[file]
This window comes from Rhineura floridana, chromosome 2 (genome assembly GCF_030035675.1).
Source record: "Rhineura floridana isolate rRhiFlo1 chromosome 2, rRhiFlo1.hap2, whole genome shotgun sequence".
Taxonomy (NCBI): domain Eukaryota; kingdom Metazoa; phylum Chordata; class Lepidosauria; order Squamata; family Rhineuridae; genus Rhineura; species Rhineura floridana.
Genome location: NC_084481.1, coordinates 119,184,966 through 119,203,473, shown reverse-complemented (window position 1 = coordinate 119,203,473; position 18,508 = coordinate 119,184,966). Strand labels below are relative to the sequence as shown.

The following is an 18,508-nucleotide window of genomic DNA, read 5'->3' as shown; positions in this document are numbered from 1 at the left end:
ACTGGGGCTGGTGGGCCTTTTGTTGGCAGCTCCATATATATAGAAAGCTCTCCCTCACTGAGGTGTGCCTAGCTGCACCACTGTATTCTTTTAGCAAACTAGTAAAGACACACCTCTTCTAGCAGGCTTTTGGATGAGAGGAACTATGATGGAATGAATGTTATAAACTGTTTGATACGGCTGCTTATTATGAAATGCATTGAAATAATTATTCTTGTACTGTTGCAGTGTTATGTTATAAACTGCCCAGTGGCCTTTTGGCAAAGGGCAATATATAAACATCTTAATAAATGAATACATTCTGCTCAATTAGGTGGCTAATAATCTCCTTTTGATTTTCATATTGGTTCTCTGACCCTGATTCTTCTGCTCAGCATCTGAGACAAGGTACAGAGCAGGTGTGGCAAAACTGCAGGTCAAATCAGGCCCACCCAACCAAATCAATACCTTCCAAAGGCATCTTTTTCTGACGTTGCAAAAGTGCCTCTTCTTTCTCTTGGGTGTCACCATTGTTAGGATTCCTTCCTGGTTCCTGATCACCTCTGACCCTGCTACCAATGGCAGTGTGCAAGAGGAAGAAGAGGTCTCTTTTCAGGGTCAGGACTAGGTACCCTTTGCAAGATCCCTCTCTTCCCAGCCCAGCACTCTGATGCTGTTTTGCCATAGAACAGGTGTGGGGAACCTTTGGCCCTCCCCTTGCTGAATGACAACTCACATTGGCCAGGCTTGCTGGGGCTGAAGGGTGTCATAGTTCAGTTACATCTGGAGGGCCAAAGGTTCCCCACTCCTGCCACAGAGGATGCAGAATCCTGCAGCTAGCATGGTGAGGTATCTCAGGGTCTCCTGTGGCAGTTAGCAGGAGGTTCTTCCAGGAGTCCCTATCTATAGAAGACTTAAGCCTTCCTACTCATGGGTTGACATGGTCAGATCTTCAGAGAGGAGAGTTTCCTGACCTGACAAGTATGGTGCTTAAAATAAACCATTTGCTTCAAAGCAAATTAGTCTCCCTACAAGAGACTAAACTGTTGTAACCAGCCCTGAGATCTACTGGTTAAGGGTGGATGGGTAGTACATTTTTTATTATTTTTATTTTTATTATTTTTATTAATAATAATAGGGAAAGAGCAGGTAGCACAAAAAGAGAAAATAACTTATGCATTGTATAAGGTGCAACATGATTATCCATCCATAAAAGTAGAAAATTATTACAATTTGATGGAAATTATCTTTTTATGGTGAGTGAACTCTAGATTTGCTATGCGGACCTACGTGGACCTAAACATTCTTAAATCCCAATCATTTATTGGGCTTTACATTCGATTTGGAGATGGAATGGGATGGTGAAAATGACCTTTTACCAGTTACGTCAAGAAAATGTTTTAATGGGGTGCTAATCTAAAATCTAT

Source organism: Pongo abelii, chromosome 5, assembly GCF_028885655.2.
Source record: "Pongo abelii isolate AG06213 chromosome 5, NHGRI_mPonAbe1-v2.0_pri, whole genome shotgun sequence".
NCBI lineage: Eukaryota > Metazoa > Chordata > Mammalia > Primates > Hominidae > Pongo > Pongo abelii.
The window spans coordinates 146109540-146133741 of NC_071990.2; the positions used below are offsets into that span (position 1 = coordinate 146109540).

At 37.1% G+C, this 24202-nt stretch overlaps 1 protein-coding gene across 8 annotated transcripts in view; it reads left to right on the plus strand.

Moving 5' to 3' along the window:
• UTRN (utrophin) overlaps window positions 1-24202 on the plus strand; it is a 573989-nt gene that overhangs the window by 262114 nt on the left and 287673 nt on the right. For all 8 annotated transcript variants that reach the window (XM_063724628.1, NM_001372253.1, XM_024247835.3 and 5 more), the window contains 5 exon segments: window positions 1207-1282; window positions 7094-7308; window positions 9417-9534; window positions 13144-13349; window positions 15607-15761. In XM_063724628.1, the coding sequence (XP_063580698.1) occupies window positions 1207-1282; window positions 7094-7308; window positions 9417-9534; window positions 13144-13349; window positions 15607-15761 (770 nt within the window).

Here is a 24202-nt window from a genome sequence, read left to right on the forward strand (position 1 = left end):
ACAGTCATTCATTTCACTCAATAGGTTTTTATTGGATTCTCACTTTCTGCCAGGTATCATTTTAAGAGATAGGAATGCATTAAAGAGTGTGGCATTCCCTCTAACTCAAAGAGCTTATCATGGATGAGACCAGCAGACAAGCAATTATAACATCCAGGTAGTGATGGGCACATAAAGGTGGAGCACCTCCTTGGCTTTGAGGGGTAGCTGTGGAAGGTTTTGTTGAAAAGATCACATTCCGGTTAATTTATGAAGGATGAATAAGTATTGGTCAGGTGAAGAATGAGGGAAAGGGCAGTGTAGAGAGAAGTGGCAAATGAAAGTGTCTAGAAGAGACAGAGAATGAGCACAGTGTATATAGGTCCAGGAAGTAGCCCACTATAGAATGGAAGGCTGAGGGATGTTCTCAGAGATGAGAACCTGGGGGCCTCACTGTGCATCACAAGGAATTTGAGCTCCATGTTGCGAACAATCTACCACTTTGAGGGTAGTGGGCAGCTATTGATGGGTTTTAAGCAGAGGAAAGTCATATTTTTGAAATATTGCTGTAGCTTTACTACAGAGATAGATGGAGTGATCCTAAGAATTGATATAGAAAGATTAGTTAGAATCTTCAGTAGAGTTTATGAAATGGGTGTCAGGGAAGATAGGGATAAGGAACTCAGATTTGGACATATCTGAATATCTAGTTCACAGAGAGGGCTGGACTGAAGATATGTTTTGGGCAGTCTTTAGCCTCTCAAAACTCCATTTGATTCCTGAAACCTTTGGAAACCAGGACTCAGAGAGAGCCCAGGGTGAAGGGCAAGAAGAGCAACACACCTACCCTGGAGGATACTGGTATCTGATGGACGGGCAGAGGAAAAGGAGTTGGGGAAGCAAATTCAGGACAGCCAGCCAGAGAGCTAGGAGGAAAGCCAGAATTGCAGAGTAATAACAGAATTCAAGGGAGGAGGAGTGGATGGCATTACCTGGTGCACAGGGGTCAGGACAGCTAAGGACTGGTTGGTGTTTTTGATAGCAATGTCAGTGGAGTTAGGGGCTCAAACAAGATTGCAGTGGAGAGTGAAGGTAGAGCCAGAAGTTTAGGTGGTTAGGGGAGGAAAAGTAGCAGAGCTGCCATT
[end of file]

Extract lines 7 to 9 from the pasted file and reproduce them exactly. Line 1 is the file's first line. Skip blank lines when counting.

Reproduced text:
Source organism: Pongo abelii, chromosome 5, assembly GCF_028885655.2.
Source record: "Pongo abelii isolate AG06213 chromosome 5, NHGRI_mPonAbe1-v2.0_pri, whole genome shotgun sequence".
NCBI lineage: Eukaryota > Metazoa > Chordata > Mammalia > Primates > Hominidae > Pongo > Pongo abelii.